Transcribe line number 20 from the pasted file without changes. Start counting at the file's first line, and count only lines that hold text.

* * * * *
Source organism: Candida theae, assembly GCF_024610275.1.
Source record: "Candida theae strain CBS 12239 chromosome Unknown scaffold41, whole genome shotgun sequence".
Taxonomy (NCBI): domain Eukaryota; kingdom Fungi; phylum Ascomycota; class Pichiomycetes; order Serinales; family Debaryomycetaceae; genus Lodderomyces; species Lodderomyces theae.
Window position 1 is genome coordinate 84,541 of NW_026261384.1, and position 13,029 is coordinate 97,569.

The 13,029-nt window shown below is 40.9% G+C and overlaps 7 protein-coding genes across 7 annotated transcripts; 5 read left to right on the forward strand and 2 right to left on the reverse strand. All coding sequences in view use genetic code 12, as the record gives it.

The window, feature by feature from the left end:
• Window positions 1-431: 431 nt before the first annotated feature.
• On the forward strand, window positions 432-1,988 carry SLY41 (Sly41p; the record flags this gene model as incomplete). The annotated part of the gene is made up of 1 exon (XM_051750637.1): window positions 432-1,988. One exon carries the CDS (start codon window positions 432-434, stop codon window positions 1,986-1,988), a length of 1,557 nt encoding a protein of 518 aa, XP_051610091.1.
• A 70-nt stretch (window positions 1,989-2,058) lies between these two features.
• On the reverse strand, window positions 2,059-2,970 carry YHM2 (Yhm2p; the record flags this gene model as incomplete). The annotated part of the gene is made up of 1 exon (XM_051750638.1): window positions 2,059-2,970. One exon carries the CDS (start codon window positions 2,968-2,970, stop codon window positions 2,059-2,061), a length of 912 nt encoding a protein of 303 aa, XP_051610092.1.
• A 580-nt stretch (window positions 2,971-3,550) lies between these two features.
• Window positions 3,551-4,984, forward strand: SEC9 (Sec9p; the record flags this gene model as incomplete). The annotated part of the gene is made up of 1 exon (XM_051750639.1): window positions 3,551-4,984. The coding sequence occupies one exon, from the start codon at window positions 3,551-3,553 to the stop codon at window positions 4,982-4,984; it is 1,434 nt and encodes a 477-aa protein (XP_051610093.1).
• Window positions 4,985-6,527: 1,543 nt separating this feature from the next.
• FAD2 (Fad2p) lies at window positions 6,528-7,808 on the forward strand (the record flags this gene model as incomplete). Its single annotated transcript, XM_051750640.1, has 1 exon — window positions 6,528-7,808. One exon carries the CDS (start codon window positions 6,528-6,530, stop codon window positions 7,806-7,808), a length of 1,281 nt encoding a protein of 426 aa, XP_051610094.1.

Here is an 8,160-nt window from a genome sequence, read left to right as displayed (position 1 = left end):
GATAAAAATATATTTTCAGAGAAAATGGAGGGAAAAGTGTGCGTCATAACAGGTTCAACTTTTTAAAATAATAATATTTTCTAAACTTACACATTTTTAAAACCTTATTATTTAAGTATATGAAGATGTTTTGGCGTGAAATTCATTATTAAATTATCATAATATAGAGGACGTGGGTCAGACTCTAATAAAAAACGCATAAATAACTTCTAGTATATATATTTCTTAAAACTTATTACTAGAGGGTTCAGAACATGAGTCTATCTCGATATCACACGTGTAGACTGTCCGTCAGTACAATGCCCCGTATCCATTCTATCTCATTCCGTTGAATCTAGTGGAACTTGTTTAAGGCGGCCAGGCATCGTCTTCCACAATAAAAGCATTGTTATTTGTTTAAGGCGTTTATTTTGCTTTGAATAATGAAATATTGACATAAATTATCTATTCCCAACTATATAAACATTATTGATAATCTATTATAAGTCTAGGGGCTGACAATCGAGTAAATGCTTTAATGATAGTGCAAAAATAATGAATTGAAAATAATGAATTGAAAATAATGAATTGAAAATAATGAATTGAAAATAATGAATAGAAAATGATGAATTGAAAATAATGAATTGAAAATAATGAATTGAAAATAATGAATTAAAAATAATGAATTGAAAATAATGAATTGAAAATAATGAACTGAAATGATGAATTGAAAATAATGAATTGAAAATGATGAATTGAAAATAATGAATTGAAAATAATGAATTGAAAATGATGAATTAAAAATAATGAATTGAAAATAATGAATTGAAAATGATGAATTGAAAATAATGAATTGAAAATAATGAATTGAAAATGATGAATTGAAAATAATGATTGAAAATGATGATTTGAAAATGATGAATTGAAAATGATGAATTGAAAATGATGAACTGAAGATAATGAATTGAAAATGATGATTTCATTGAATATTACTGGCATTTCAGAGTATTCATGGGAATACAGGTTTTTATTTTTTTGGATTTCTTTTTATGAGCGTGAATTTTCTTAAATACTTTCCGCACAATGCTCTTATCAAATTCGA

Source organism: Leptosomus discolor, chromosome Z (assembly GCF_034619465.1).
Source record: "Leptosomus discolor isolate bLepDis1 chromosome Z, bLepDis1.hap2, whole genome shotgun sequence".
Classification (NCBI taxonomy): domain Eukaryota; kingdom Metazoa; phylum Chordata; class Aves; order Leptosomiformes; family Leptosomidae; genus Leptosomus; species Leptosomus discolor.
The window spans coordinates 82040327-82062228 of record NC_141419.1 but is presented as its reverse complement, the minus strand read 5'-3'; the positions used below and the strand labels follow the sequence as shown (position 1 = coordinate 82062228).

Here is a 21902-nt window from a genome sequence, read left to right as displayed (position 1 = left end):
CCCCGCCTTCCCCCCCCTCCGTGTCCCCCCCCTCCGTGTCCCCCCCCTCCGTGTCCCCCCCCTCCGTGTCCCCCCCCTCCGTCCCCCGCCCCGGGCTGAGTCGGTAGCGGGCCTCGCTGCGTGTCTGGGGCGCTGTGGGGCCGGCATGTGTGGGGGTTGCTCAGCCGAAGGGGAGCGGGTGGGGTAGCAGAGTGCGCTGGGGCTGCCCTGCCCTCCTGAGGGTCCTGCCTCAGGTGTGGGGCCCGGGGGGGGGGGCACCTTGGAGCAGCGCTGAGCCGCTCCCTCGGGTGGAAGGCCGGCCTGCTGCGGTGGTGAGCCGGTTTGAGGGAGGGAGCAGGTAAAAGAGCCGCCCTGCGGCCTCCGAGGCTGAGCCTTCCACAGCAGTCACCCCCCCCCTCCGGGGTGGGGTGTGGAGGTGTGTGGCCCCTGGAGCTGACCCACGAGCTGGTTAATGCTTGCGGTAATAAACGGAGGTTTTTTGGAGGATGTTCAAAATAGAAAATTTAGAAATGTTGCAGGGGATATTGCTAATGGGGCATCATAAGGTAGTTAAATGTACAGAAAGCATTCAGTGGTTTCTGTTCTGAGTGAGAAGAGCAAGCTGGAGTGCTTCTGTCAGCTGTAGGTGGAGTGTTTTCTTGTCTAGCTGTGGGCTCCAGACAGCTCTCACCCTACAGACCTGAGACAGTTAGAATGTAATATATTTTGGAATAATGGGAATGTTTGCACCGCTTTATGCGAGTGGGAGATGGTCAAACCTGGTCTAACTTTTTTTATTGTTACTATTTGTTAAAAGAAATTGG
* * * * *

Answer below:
The window spans coordinates 82040327-82062228 of record NC_141419.1 but is presented as its reverse complement, the minus strand read 5'-3'; the positions used below and the strand labels follow the sequence as shown (position 1 = coordinate 82062228).